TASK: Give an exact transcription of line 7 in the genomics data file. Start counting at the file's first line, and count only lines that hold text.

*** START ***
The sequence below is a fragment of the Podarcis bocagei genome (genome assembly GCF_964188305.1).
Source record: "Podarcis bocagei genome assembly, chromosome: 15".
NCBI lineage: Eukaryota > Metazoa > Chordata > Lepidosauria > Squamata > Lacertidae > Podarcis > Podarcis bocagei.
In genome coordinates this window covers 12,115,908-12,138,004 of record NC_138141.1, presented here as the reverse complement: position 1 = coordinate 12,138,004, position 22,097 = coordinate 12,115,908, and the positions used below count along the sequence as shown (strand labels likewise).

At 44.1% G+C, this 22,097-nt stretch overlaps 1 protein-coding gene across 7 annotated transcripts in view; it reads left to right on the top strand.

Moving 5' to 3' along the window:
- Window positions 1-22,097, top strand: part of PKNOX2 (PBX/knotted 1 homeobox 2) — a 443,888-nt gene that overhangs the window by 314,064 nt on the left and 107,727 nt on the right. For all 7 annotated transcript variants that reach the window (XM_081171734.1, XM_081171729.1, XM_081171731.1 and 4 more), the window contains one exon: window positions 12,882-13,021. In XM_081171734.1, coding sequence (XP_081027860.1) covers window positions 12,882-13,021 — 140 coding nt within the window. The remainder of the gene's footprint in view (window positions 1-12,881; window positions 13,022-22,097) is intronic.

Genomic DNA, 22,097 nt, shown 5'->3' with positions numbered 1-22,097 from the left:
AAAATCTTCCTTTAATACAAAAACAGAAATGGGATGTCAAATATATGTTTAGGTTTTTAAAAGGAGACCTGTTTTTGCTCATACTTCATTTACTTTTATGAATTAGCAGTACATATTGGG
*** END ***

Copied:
- Window positions 1-22,097, top strand: part of PKNOX2 (PBX/knotted 1 homeobox 2) — a 443,888-nt gene that overhangs the window by 314,064 nt on the left and 107,727 nt on the right. For all 7 annotated transcript variants that reach the window (XM_081171734.1, XM_081171729.1, XM_081171731.1 and 4 more), the window contains one exon: window positions 12,882-13,021. In XM_081171734.1, coding sequence (XP_081027860.1) covers window positions 12,882-13,021 — 140 coding nt within the window. The remainder of the gene's footprint in view (window positions 1-12,881; window positions 13,022-22,097) is intronic.